13. Robin Selwitz (2018). Obstacles to employment for returning citizens in D.C., D.C. Policy Center, Washington D.C. Available at https://www.dcpolicycenter.org/publications/barriers-to-employment-for-returning-citizens-in-d-c/.
  14. Topitzes, J., Mersky, J.P., Mueller, D., Bacalso, E., & Williams, C. (2019). Implementing Trauma Screening, Brief Intervention, and Referral to Treatment (T-SBIRT) within Employment Services: A Feasibility Trial. American journal of community psychology.
  15. Dawn Griffin, “Behavioral Health in the Workplace: Can Trauma-Informed Systems Help?,” Live Well San Diego, accessed March 3, 2021.
  16. For example, when Chicago Public School teachers were asked to include trauma-informed practices into their daily work with their students, some found these practices clash with what the teachers defined as “expected behaviors” from students. It took an exceptional amount of work on part of principals to shift focus from certain student behaviors to strategies for improving outcomes that reduced the chances of dropping out of school. We find parallels between this example and workplace where trauma-informed workplace practices must similarly shift focus to positive behaviors that are indicators of employee success and longevity. For details, see Emily Krone Phillips, The Make-or-Break Year: Solving the Dropout Crises One Ninth Grader at a Time (The New Press, 2019).
  17. Interview with Gabrielle Cesar-McBride, October 28, 2021.
  18. These include residents who reported they are available for work (6,724), not available for work due to an illness or another reason (2,525), and those who did not report details on their availability (44,222). The data are estimates developed using the American Community Survey’s one-year microdata for 2019.
  19. Data from Behavioral Risk Factor Surveillance Systems, available here: https://nccd.cdc.gov/weat/#/analysis.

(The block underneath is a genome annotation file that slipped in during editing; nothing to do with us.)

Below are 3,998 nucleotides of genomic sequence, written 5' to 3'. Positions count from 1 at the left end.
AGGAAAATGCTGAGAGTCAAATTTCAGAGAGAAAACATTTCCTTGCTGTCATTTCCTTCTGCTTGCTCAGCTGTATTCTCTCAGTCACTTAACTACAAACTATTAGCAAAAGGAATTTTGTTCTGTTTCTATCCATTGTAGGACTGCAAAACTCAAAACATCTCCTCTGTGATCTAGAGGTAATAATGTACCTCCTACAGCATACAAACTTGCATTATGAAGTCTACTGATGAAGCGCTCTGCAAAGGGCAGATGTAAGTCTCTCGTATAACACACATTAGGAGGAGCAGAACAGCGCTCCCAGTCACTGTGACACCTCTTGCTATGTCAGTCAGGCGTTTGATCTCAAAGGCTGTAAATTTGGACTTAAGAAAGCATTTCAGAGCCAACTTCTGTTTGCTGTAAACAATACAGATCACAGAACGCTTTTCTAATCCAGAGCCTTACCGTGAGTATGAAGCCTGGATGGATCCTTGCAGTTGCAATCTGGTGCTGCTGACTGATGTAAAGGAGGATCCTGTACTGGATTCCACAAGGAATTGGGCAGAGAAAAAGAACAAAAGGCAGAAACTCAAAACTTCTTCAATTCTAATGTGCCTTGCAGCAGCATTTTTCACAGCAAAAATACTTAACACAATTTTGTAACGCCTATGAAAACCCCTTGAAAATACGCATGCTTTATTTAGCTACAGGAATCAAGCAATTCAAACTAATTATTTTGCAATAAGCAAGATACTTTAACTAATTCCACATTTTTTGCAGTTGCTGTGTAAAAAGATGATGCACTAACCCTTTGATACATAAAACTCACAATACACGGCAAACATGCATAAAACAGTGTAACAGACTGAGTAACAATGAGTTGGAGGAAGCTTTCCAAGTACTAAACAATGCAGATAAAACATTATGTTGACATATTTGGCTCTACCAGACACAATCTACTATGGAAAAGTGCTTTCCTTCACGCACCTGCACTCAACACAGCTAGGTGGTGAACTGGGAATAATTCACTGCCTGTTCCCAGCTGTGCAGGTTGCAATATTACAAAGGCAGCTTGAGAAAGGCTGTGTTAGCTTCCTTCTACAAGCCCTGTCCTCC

20. K. Hardcastle et al., “Measuring the Relationships between Adverse Childhood Experiences and Educational and Employment Success in England and Wales: Findings from a Retrospective Study,” Public Health 165 (December 1, 2018): 106–16. Available at https://doi.org/10.1016/J.PUHE.2018.09.014
  21. Vincent J. Felitti and Robert F. Anda, “The Relationship of Adverse Childhood Experiences to Adult Medical Disease, Psychiatric Disorders and Sexual Behavior: Implications for Healthcare,” in The Impact of Early Life Trauma on Health and Disease, ed. Ruth A. Lanius, Eric Vermetten, and Clare Pain (Cambridge: Cambridge University Press, 2010), 77–87. Available at https://doi.org/10.1017/CBO9780511777042.010.
  22. Rusk D. (2018). Concentrated Poverty—The Critical Mass, D.C. Policy Center, Washington, D.C. Available at https://www.dcpolicycenter.org/publications/concentrated-poverty-critical-mass/.
  23. See, for example, Erickson, D. et, al, editors (2008). “The Enduring Challenge of Concentrated Poverty in America: Case Studies from Communities across the U.S.” The Federal Reserve System and The Brookings Institution.
  24. Chetty R., M. Stepner, S. Abraham, et al. The Association Between Income and Life Expectancy in the United States, 2001-2014. JAMA. 2016;315(16):1750–1766.
  25. McBride, A., M. Sherraden, and S. Pritzker. (2006). Civic Engagement among Low-Income and Low-Wealth Families: In Their Words. Family Relations, 55(2), 152-162. Retrieved February 23, 2021. Available at https://www.jstor.org/stable/40005326.